or dark·ie


noun, plural dark·ies. Older Use: Now Offensive.

a term used to refer to a black person.

Origin of darky

First recorded in 1765–75; dark + -y2

Usage note

The earliest uses of darky in English were sentimental, probably affectionate in intent, although it is likely that even then, those who were addressed or referred to by the term found it patronizing. For example, the lyrics of Stephen Foster's song My Old Kentucky Home (1853) refer with nostalgia to happy darkies. But by the early part of the 20th century, the term had became increasingly offensive and unacceptable. Current versions of the Foster lyrics refer instead to “people.”
Dictionary.com Unabridged Based on the Random House Unabridged Dictionary, © Random House, Inc. 2019

Examples from the Web for darky

Historical Examples of darky

  • I gave Darky some hay, and then left my sanctuary, without knowing where I was going.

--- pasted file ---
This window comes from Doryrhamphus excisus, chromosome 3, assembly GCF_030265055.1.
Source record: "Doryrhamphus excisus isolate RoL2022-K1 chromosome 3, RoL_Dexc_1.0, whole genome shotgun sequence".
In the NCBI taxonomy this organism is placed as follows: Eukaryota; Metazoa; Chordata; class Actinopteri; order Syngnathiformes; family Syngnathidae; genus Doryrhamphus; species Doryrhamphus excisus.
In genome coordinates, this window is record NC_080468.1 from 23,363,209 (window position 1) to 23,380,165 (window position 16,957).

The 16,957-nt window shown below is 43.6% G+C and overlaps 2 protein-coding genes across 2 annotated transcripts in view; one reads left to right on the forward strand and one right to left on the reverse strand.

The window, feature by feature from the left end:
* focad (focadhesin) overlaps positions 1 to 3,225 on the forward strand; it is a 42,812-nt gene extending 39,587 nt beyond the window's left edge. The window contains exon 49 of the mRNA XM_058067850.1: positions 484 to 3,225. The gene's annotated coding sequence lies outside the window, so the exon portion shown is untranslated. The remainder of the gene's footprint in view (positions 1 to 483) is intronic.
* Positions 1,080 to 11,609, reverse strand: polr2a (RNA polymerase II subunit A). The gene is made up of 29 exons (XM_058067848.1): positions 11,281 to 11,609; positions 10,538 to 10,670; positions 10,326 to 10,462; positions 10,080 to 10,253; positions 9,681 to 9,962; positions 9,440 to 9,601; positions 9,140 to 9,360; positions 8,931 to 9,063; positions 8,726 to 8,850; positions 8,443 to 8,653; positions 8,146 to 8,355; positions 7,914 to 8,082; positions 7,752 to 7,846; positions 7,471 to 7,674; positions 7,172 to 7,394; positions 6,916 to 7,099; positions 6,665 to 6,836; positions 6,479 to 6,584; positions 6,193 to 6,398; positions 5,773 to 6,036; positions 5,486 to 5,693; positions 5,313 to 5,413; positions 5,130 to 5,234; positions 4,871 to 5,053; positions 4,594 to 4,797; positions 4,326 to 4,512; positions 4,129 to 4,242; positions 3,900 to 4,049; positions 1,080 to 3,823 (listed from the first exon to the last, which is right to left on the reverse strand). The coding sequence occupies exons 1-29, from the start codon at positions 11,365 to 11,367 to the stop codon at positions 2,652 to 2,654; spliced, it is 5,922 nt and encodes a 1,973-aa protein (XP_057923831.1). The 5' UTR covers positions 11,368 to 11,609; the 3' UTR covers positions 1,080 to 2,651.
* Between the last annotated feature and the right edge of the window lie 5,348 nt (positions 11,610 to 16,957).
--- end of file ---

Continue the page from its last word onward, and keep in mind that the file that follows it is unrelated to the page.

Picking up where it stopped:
Down The River

    Oliver Optic

  • I warmed my fingers a little at the stove, and then went out to take care of Darky.

    Down The River

    Oliver Optic

  • I drove Darky into a shed, and amused myself by looking around the premises.

    Down The River

    Oliver Optic

  • Down cellar, under the Bed, in the Darky's grip or anywhere.

  • Darky had written an ode to the man who founded this class of lodging-house, and had received personal thanks.


    W. H. (William Henry) Davies

British Dictionary definitions for darky


darkie or darkey

noun plural darkies or darkeys informal

an offensive word for a Black person
Australian an offensive word for a native Australian
Collins English Dictionary - Complete & Unabridged 2012 Digital Edition © William Collins Sons & Co. Ltd. 1979, 1986 © HarperCollins Publishers 1998, 2000, 2003, 2005, 2006, 2007, 2009, 2012

Word Origin and History for darky

"black person" (now offensive), 1775, from dark (adj.) + -y (3). Related: Darkies.

Online Etymology Dictionary, © 2010 Douglas Harper